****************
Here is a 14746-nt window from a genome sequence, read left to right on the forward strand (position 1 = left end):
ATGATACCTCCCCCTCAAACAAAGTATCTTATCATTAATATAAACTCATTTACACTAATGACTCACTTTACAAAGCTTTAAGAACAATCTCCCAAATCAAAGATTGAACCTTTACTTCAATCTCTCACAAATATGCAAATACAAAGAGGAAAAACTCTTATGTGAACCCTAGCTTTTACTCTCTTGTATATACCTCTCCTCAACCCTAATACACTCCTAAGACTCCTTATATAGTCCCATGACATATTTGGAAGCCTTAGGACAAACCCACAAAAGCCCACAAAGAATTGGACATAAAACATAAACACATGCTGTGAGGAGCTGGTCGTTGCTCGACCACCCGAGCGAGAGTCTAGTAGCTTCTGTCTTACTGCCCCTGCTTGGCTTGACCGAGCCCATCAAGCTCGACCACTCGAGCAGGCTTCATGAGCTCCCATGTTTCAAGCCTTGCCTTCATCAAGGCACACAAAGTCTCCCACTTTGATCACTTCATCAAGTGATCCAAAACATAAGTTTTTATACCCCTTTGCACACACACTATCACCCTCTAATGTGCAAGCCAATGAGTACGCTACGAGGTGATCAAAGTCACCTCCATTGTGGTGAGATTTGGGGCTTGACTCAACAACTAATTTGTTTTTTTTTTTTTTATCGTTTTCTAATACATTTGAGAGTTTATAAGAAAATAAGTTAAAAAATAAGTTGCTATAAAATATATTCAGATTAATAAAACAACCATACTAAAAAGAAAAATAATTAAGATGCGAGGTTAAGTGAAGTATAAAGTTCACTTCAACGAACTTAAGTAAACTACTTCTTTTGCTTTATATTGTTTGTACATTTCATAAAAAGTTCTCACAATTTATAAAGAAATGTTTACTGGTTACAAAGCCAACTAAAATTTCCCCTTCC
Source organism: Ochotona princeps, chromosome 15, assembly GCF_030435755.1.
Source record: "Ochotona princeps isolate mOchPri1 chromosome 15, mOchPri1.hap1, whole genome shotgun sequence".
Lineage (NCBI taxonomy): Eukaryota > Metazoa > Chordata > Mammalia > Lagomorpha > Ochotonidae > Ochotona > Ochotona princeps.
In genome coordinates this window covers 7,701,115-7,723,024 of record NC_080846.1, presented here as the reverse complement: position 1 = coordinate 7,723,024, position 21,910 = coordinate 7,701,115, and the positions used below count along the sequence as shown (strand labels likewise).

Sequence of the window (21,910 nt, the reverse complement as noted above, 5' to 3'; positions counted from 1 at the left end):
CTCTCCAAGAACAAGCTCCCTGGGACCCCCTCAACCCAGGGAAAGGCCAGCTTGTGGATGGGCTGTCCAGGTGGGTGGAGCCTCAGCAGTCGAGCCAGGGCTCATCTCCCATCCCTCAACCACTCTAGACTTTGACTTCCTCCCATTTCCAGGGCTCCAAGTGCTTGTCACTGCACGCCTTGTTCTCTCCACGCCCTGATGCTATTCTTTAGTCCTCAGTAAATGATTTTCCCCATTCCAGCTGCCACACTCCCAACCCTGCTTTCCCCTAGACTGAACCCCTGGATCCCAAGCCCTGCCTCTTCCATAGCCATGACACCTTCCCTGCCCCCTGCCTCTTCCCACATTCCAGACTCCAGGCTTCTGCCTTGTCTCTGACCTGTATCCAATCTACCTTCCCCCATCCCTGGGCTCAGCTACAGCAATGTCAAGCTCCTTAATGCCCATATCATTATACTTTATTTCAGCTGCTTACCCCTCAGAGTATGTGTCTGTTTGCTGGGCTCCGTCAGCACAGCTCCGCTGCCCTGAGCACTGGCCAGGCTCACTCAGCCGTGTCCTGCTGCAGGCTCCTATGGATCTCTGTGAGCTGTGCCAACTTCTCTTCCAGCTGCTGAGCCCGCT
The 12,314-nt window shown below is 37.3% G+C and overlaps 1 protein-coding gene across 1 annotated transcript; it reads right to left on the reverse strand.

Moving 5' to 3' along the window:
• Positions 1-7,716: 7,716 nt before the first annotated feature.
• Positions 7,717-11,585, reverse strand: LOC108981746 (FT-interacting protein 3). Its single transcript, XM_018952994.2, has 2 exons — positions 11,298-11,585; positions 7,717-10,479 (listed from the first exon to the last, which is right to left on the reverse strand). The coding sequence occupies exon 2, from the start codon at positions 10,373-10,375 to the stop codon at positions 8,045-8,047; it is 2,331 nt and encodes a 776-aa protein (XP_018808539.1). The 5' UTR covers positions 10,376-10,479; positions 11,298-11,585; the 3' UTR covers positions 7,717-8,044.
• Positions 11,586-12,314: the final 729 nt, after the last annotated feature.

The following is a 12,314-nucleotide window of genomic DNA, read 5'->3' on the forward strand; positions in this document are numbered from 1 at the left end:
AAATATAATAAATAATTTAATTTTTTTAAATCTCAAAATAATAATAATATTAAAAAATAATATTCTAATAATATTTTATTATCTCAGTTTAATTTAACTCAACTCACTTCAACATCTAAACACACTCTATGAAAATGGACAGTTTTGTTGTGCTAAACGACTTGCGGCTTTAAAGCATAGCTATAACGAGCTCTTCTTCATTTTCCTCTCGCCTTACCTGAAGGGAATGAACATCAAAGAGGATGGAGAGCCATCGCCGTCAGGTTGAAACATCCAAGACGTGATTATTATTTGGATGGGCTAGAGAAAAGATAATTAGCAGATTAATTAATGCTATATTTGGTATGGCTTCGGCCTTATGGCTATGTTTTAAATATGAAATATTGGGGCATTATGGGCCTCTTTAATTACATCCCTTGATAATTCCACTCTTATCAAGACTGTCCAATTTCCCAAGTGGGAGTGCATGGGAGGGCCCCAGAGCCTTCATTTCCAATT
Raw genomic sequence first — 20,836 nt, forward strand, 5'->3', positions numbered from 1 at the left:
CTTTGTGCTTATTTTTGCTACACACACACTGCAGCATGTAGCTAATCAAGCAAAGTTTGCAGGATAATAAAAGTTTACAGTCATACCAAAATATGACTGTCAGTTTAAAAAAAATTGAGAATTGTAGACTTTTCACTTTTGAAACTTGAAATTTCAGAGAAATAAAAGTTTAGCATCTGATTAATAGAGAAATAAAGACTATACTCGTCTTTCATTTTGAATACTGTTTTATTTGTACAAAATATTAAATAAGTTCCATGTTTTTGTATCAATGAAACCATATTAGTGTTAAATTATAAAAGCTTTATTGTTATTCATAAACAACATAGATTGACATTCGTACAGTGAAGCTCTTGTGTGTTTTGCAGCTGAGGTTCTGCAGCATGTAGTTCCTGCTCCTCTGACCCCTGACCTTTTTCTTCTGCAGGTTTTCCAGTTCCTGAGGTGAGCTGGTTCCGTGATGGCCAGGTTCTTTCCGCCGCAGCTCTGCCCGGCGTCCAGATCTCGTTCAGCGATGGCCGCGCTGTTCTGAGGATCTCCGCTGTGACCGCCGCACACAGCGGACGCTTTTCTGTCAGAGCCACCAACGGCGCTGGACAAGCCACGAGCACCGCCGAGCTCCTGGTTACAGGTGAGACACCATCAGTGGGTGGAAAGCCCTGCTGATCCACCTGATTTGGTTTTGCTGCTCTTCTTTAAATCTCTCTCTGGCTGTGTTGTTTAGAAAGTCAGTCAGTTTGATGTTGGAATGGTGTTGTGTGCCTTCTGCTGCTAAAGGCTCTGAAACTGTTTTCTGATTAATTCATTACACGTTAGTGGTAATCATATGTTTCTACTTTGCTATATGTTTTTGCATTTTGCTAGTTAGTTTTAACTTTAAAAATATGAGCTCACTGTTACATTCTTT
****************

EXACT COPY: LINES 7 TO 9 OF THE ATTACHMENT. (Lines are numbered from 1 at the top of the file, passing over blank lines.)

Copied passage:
Sequence of the window (21,910 nt, the reverse complement as noted above, 5' to 3'; positions counted from 1 at the left end):
CTCTCCAAGAACAAGCTCCCTGGGACCCCCTCAACCCAGGGAAAGGCCAGCTTGTGGATGGGCTGTCCAGGTGGGTGGAGCCTCAGCAGTCGAGCCAGGGCTCATCTCCCATCCCTCAACCACTCTAGACTTTGACTTCCTCCCATTTCCAGGGCTCCAAGTGCTTGTCACTGCACGCCTTGTTCTCTCCACGCCCTGATGCTATTCTTTAGTCCTCAGTAAATGATTTTCCCCATTCCAGCTGCCACACTCCCAACCCTGCTTTCCCCTAGACTGAACCCCTGGATCCCAAGCCCTGCCTCTTCCATAGCCATGACACCTTCCCTGCCCCCTGCCTCTTCCCACATTCCAGACTCCAGGCTTCTGCCTTGTCTCTGACCTGTATCCAATCTACCTTCCCCCATCCCTGGGCTCAGCTACAGCAATGTCAAGCTCCTTAATGCCCATATCATTATACTTTATTTCAGCTGCTTACCCCTCAGAGTATGTGTCTGTTTGCTGGGCTCCGTCAGCACAGCTCCGCTGCCCTGAGCACTGGCCAGGCTCACTCAGCCGTGTCCTGCTGCAGGCTCCTATGGATCTCTGTGAGCTGTGCCAACTTCTCTTCCAGCTGCTGAGCCCGCT
The 12,314-nt window shown below is 37.3% G+C and overlaps 1 protein-coding gene across 1 annotated transcript; it reads right to left on the reverse strand.